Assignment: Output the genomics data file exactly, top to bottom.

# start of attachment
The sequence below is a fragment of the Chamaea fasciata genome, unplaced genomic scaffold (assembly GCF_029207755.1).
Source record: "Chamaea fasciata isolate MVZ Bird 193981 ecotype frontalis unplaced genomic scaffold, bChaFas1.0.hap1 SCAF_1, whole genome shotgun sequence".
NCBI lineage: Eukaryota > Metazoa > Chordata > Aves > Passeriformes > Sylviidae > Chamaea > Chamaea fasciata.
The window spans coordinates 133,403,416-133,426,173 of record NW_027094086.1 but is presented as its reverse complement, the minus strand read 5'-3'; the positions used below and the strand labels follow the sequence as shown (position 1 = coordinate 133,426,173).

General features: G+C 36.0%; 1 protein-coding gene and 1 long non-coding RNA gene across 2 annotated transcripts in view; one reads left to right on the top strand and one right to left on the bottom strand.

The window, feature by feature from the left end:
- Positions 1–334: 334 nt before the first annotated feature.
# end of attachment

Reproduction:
The sequence below is a fragment of the Chamaea fasciata genome, unplaced genomic scaffold (assembly GCF_029207755.1).
Source record: "Chamaea fasciata isolate MVZ Bird 193981 ecotype frontalis unplaced genomic scaffold, bChaFas1.0.hap1 SCAF_1, whole genome shotgun sequence".
NCBI lineage: Eukaryota > Metazoa > Chordata > Aves > Passeriformes > Sylviidae > Chamaea > Chamaea fasciata.
The window spans coordinates 133,403,416-133,426,173 of record NW_027094086.1 but is presented as its reverse complement, the minus strand read 5'-3'; the positions used below and the strand labels follow the sequence as shown (position 1 = coordinate 133,426,173).

General features: G+C 36.0%; 1 protein-coding gene and 1 long non-coding RNA gene across 2 annotated transcripts in view; one reads left to right on the top strand and one right to left on the bottom strand.

The window, feature by feature from the left end:
- Positions 1–334: 334 nt before the first annotated feature.